The Use of Climate Forecasts Information by Farmers in Limpopo Province, South Africa

Sylvester Mpandeli, Phokele Maponya


The primary aim of the paper was to examine the role of climate forecasts information as a potential tool to reduce impact of climate change in the Vhembe District in Limpopo province. A representative sample of 90 farmers participated in the study. The study involved the Vhembe District with Tshakhuma, Rabali and Tshiombo as study sites. Vhembe district is located in a semi-arid area that is frequently troubled by dry spells, often escalating into severe drought. Such situations have compelled regular assistance from the Limpopo Province in the form of drought relief. Such reactive measures are, however, costly and alternative risk-reduction measures should be sought. One alternative measure to enhance adaptive capacity and possibly improve local decision-making is seasonal climate forecasts. A tool is needed to measure how farmers have responded to past events, what techniques and methods are being used, including forecasts, and a range of other coping and adaptive mechanisms. Many recent efforts to reduce vulnerability to such events include improved adaptation and risk reduction. Farmers in the Vhembe district in Limpopo Province, South Africa (including Tshakhuma, Rabali and Tshiombo study sites) have developed their own local climate forecast strategies and adaptation practices during times of climate risks. For many years the importance of local knowledge in small-scale farmer practices was overlooked. These farmers have developed their own indicators for monitoring climate conditions such as observing the behaviour of birds, behaviour of insects and the characteristics of plants.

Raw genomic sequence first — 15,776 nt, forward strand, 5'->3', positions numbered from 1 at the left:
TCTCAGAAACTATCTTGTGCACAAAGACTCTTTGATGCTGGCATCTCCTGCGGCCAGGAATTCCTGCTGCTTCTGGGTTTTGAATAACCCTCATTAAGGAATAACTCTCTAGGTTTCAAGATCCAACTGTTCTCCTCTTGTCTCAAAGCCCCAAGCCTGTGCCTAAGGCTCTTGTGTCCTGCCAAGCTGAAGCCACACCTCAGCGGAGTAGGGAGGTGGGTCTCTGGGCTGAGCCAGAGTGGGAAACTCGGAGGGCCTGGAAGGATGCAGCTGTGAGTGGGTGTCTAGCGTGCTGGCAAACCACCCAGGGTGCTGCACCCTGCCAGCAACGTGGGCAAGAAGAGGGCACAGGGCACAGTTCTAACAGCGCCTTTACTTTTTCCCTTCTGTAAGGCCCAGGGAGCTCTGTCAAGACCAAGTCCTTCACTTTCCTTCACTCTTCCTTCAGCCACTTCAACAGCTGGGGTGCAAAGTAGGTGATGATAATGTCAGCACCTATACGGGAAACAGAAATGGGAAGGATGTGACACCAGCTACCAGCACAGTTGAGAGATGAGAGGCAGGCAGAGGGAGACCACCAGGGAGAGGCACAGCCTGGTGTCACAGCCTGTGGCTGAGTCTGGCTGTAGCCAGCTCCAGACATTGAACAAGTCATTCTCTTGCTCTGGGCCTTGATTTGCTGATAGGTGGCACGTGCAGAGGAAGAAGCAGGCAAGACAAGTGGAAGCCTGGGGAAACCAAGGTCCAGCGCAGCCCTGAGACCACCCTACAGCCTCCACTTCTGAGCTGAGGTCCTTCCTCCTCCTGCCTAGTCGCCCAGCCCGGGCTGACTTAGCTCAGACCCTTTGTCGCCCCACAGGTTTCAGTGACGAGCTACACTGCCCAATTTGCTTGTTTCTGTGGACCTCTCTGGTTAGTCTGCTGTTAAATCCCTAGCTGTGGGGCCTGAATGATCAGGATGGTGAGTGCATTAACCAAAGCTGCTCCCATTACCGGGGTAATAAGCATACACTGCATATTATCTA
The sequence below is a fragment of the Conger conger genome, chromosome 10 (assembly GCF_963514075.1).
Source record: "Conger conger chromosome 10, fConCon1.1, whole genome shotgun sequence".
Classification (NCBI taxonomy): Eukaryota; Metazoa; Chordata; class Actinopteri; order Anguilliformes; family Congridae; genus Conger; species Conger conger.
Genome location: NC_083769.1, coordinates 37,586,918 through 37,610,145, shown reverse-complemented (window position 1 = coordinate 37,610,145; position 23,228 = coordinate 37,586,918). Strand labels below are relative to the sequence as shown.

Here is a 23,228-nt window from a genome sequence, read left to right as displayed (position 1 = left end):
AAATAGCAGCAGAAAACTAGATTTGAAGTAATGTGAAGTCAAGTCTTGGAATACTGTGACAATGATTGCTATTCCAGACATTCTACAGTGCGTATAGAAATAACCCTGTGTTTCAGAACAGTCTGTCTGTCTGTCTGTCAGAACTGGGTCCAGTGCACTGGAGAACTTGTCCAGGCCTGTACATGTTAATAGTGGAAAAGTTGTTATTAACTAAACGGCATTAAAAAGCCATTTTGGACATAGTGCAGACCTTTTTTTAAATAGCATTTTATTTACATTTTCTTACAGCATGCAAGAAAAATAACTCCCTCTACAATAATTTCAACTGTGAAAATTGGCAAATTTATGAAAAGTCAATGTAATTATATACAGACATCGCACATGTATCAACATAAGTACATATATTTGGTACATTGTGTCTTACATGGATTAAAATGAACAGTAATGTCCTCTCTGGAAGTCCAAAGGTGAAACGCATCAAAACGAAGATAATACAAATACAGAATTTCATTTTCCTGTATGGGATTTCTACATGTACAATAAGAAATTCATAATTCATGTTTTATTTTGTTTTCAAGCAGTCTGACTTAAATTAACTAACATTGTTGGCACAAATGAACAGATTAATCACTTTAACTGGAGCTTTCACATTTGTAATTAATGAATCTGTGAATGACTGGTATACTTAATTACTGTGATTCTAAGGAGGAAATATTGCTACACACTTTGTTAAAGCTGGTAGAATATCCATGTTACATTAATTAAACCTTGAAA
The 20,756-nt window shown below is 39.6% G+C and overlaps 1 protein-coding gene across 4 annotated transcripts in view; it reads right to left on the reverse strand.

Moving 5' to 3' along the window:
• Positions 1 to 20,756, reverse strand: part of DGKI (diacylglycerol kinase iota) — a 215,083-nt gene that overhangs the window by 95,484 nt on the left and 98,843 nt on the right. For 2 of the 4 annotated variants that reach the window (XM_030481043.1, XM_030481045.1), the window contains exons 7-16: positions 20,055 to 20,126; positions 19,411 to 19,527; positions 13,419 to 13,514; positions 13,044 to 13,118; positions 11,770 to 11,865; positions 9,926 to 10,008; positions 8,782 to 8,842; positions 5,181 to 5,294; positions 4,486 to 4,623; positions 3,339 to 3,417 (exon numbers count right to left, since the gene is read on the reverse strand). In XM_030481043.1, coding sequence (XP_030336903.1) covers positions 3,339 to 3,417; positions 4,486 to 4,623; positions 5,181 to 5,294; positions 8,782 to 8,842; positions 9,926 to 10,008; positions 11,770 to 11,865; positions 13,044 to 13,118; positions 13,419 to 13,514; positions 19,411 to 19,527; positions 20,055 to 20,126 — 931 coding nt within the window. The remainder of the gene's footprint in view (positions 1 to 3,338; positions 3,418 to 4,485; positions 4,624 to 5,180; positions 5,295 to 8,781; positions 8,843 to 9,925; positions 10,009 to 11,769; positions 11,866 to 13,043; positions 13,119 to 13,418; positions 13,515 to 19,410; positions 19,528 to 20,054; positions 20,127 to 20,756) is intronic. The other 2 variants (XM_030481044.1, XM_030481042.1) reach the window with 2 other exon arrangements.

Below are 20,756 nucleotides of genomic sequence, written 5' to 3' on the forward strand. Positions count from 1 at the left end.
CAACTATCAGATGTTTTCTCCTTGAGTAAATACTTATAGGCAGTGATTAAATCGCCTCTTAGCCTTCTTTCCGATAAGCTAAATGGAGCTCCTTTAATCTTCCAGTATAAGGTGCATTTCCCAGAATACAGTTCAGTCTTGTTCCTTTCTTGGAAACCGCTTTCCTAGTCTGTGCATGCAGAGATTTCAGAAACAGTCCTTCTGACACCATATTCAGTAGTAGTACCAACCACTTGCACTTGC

This paper shows how local knowledge forecasting and external knowledge forecasting can be used as a way to reduce impact of climate change. The following findings were found: (1) Local knowledge forecasting is useful to local farmers, (2) Young farmers, however, prefer to use or rely on external forecasting information, (3) Some farmers within Tshakhuma, Rabali and Tshiombo prefer to integrate both local knowledge and other types of forecasting, (4) Some farmers within the three areas use crop diversification as security measures during uncertain periods.


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Journal of Agricultural Science   ISSN 1916-9752 (Print)   ISSN 1916-9760 (Online)  E-mail:

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